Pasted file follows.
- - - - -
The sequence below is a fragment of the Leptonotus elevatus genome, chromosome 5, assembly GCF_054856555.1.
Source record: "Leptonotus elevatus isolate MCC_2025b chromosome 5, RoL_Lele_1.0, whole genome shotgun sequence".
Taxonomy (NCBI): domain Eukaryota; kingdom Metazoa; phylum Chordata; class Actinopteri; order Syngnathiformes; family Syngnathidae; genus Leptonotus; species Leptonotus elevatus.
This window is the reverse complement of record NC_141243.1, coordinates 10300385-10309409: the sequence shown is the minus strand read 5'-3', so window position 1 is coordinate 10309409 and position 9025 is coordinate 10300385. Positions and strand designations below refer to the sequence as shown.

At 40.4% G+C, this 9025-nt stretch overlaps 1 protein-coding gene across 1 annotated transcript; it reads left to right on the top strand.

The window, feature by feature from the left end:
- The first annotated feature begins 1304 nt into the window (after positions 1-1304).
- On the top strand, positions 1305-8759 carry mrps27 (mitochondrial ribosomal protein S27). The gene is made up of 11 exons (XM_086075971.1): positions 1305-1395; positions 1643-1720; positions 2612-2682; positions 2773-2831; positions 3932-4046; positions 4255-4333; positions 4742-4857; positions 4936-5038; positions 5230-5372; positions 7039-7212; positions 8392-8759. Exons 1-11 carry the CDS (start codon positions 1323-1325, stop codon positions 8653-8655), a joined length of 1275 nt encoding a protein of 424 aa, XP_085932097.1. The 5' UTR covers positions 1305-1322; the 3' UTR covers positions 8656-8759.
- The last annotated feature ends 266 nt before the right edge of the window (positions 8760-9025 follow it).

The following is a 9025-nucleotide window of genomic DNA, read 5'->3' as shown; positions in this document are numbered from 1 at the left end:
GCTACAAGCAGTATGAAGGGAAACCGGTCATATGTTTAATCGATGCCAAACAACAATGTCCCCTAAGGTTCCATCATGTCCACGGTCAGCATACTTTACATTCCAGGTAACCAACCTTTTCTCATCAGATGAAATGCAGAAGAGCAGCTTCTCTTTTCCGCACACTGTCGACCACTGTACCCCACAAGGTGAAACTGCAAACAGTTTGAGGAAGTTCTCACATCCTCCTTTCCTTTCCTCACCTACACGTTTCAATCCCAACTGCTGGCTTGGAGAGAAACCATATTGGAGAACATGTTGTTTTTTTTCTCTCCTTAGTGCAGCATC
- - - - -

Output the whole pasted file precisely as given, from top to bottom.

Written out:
The sequence below is a fragment of the Leptonotus elevatus genome, chromosome 5, assembly GCF_054856555.1.
Source record: "Leptonotus elevatus isolate MCC_2025b chromosome 5, RoL_Lele_1.0, whole genome shotgun sequence".
Taxonomy (NCBI): domain Eukaryota; kingdom Metazoa; phylum Chordata; class Actinopteri; order Syngnathiformes; family Syngnathidae; genus Leptonotus; species Leptonotus elevatus.
This window is the reverse complement of record NC_141243.1, coordinates 10300385-10309409: the sequence shown is the minus strand read 5'-3', so window position 1 is coordinate 10309409 and position 9025 is coordinate 10300385. Positions and strand designations below refer to the sequence as shown.

At 40.4% G+C, this 9025-nt stretch overlaps 1 protein-coding gene across 1 annotated transcript; it reads left to right on the top strand.

The window, feature by feature from the left end:
- The first annotated feature begins 1304 nt into the window (after positions 1-1304).
- On the top strand, positions 1305-8759 carry mrps27 (mitochondrial ribosomal protein S27). The gene is made up of 11 exons (XM_086075971.1): positions 1305-1395; positions 1643-1720; positions 2612-2682; positions 2773-2831; positions 3932-4046; positions 4255-4333; positions 4742-4857; positions 4936-5038; positions 5230-5372; positions 7039-7212; positions 8392-8759. Exons 1-11 carry the CDS (start codon positions 1323-1325, stop codon positions 8653-8655), a joined length of 1275 nt encoding a protein of 424 aa, XP_085932097.1. The 5' UTR covers positions 1305-1322; the 3' UTR covers positions 8656-8759.
- The last annotated feature ends 266 nt before the right edge of the window (positions 8760-9025 follow it).

The following is a 9025-nucleotide window of genomic DNA, read 5'->3' as shown; positions in this document are numbered from 1 at the left end:
GCTACAAGCAGTATGAAGGGAAACCGGTCATATGTTTAATCGATGCCAAACAACAATGTCCCCTAAGGTTCCATCATGTCCACGGTCAGCATACTTTACATTCCAGGTAACCAACCTTTTCTCATCAGATGAAATGCAGAAGAGCAGCTTCTCTTTTCCGCACACTGTCGACCACTGTACCCCACAAGGTGAAACTGCAAACAGTTTGAGGAAGTTCTCACATCCTCCTTTCCTTTCCTCACCTACACGTTTCAATCCCAACTGCTGGCTTGGAGAGAAACCATATTGGAGAACATGTTGTTTTTTTTCTCTCCTTAGTGCAGCATC